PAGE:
Larus minutus – GWYLAN FECHAN – Passage migrant. Not recorded in June
Little Gulls breed in lowland fresh water habitats throughout the temperate middle and northern latitudes of the Western Palearctic. They have increased in British and Irish offshore waters since the 1960’s, probably coming from the Baltic and North West Russian breeding populations.
Formerly rare in Pembrokeshire, Mathew (1894) knowing of just one occurrence of two birds at Tenby in 1892, Lockley et al (1949) being able to only add one more record of a single bird seen near St Davids on the 12th September 1927. Subsequent records date from 1961, increasing in line with other parts of Britain and Ireland.
Most of these records came from Skokholm but some from Skomer, Mullock Bridge, Ramsey and South Bishop. Thereafter, observer cover increased and more attention was paid to the offshore waters, with an increasing time being devoted to seawatching.
Most were noted between the 10th July and 31st December, being recorded all around the coast from Cemaes Head to Wiseman’s Bridge, within the estuaries of the Teifi, Nevern and Cleddau and out to sea as far as Grassholm and The Smalls. However the bulk of the records were from Strumble Head, partly because of its geographic position but also because of the intensity of prolonged observations conducted there.
New high county day totals were experienced at Strumble Head in the period 28th October – 24th December between 1984 and 1990, viz. 69 on the 24th December 1984, 75 on the 10th November 1985, 76 on the 13th November 1987 and 47 on the 28th October 1990. All occurred during onshore gales.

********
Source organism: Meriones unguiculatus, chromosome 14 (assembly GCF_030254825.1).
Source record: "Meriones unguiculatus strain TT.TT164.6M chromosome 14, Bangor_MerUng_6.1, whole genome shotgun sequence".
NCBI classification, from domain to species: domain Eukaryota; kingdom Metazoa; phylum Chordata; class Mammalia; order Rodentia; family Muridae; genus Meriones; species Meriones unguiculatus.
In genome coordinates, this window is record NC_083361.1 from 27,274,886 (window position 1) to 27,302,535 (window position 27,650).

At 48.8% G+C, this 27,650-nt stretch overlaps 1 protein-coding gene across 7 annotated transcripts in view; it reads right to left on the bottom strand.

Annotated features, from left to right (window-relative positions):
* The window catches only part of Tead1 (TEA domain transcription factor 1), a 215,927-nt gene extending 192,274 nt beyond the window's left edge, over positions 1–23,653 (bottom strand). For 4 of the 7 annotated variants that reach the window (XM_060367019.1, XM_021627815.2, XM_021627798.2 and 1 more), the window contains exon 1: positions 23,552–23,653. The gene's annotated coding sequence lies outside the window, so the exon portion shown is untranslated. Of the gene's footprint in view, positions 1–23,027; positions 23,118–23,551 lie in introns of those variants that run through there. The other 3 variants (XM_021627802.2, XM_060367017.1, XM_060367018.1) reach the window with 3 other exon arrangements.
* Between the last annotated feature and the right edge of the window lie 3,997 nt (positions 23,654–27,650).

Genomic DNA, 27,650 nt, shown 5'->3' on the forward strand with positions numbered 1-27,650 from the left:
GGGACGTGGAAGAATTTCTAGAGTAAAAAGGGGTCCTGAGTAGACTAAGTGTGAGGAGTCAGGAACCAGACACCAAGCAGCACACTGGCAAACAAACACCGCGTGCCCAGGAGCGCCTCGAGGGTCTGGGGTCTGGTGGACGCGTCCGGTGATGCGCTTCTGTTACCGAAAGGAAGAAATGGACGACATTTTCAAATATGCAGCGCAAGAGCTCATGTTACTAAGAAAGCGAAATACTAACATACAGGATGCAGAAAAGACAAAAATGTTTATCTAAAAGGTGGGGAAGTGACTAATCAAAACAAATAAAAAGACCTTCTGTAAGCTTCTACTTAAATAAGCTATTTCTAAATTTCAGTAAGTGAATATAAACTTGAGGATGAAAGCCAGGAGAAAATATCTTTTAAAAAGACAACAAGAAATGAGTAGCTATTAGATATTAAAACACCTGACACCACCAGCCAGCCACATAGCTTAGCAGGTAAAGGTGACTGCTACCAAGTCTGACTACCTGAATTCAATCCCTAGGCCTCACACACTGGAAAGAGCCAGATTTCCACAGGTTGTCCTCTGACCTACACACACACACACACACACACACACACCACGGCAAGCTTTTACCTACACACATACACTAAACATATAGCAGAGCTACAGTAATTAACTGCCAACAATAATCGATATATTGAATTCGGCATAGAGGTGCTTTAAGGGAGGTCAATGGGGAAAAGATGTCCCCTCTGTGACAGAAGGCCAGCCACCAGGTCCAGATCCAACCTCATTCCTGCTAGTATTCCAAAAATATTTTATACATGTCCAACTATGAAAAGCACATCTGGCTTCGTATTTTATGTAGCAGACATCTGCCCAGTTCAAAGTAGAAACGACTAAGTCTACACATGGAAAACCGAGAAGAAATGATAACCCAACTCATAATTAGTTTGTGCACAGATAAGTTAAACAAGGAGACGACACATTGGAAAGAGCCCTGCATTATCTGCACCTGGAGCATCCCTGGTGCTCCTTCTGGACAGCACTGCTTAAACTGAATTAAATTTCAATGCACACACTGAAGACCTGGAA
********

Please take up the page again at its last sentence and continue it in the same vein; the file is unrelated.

The incidence of onshore gales in late October to December diminished during the period 1991 – 2002 and the number of Little Gulls seen dropped, with peak numbers down to 16 on the 14th November 1993, 12 on the 29th October 1996, 10 on the 6th November 1999 and 15 on the 29th November 2002. However, the “right conditions” occurred in 2003 and 46 Little Gulls passed on the 15th November.
The Little Gull has so far been predominantly a coastal bird in Pembrokeshire. The only fresh water records concern singles at Bosherston on the 10th September 1983, Brandy Brook on the 21st March 1991, Pembroke Mill Ponds on the 4th April 1990 and 31st October – 4th November 2004, Pen Beri Reservoir on the 20th December 1997, Withybush airfield on the 21st October 1988, Llys y fran Reservoir on the 30th September 1976 and 1st April 2006.
The marked spring passage of 1973 – 75 noted in Wales by Lovegrove et al (1994) was not recorded in Pembrokeshire. Spring occurrences in the county have been few and sporadic with singles (once two) being recorded in 12 years between 1973 and 2005, with a total of 24 birds involved, passing between the 25th March and 26th June.
There are 46 records for mid winter, that is January to February, mostly involving one or two birds at a time but with three Skokholm on the 6th February 1998, three Strumble Head on the 10th February 1985, six there on the 24 January 2002 and seven on the 13th January 2004, six Ramsey Sound on the 19th January 2004 and 11 Fishguard Harbour on the 13th February 2005. Most were one day occurrences but one was at Newgale for 26 days in January to February 1990 and another at Fishguard Harbour for 63 days from the beginning of January 1995.
LOCKLEY. R. M, INGRAM. C. S. and SALMON. H. M.1949. The birds of Pembrokeshire, West Wales Field Society.
LOVEGROVE. R, WILLIAMS . G. & WILLIAMS. I. 1994. Birds in Wales, T & A. D. Poyser Ltd, London.
MATHEW. M. 1894. The birds of Pembrokeshire and its islands, R. H. Porter.